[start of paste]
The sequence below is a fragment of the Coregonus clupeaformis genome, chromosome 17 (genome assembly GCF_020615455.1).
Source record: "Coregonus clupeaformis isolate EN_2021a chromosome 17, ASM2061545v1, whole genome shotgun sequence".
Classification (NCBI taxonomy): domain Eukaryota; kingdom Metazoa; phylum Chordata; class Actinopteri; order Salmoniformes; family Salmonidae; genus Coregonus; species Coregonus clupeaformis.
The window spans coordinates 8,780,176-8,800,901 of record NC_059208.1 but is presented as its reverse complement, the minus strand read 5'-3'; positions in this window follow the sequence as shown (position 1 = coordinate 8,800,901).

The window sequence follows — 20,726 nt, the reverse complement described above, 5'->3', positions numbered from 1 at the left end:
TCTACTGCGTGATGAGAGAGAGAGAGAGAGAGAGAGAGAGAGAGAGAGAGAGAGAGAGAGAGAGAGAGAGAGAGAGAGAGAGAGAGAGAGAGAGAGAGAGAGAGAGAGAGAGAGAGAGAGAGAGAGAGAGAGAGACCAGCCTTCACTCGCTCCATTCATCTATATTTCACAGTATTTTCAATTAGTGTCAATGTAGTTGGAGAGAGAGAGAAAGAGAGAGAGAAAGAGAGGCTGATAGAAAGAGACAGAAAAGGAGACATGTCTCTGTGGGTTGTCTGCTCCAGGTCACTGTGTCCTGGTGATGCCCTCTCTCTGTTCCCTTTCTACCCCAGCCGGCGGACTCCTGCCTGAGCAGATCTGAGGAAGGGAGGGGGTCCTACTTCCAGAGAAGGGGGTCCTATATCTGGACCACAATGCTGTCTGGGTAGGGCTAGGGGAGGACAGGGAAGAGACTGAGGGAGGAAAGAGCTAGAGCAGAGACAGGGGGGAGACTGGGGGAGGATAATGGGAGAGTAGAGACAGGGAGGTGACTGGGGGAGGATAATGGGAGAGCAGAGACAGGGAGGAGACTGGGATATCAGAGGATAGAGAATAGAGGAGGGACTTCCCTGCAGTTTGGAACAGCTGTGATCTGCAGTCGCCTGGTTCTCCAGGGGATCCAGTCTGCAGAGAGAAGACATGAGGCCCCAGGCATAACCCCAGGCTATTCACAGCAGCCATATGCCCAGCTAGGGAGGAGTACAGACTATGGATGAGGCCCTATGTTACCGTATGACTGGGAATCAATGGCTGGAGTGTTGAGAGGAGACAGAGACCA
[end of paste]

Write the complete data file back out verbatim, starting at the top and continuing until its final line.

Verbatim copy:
The sequence below is a fragment of the Coregonus clupeaformis genome, chromosome 17 (genome assembly GCF_020615455.1).
Source record: "Coregonus clupeaformis isolate EN_2021a chromosome 17, ASM2061545v1, whole genome shotgun sequence".
Classification (NCBI taxonomy): domain Eukaryota; kingdom Metazoa; phylum Chordata; class Actinopteri; order Salmoniformes; family Salmonidae; genus Coregonus; species Coregonus clupeaformis.
The window spans coordinates 8,780,176-8,800,901 of record NC_059208.1 but is presented as its reverse complement, the minus strand read 5'-3'; positions in this window follow the sequence as shown (position 1 = coordinate 8,800,901).

The window sequence follows — 20,726 nt, the reverse complement described above, 5'->3', positions numbered from 1 at the left end:
TCTACTGCGTGATGAGAGAGAGAGAGAGAGAGAGAGAGAGAGAGAGAGAGAGAGAGAGAGAGAGAGAGAGAGAGAGAGAGAGAGAGAGAGAGAGAGAGAGAGAGAGAGAGAGAGAGAGAGAGAGAGAGAGAGAGACCAGCCTTCACTCGCTCCATTCATCTATATTTCACAGTATTTTCAATTAGTGTCAATGTAGTTGGAGAGAGAGAGAAAGAGAGAGAGAAAGAGAGGCTGATAGAAAGAGACAGAAAAGGAGACATGTCTCTGTGGGTTGTCTGCTCCAGGTCACTGTGTCCTGGTGATGCCCTCTCTCTGTTCCCTTTCTACCCCAGCCGGCGGACTCCTGCCTGAGCAGATCTGAGGAAGGGAGGGGGTCCTACTTCCAGAGAAGGGGGTCCTATATCTGGACCACAATGCTGTCTGGGTAGGGCTAGGGGAGGACAGGGAAGAGACTGAGGGAGGAAAGAGCTAGAGCAGAGACAGGGGGGAGACTGGGGGAGGATAATGGGAGAGTAGAGACAGGGAGGTGACTGGGGGAGGATAATGGGAGAGCAGAGACAGGGAGGAGACTGGGATATCAGAGGATAGAGAATAGAGGAGGGACTTCCCTGCAGTTTGGAACAGCTGTGATCTGCAGTCGCCTGGTTCTCCAGGGGATCCAGTCTGCAGAGAGAAGACATGAGGCCCCAGGCATAACCCCAGGCTATTCACAGCAGCCATATGCCCAGCTAGGGAGGAGTACAGACTATGGATGAGGCCCTATGTTACCGTATGACTGGGAATCAATGGCTGGAGTGTTGAGAGGAGACAGAGACCA